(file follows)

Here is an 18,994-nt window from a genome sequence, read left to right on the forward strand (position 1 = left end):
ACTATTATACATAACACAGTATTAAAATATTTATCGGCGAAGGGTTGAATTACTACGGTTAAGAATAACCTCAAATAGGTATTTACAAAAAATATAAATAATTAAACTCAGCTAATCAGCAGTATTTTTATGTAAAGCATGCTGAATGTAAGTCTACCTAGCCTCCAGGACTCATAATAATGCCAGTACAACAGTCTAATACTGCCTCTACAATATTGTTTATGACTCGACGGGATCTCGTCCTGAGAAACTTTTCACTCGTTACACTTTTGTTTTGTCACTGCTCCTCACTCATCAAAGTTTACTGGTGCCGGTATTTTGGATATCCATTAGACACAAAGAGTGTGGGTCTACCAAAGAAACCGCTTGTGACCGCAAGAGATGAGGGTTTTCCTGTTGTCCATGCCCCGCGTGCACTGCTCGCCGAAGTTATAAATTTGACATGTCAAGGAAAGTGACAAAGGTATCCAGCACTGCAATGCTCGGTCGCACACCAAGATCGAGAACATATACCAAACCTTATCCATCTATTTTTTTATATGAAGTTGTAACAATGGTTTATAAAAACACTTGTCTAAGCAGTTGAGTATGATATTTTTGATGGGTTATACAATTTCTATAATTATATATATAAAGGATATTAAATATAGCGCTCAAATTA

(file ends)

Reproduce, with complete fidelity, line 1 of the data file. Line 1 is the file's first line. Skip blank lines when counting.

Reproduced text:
Here is an 18,994-nt window from a genome sequence, read left to right on the forward strand (position 1 = left end):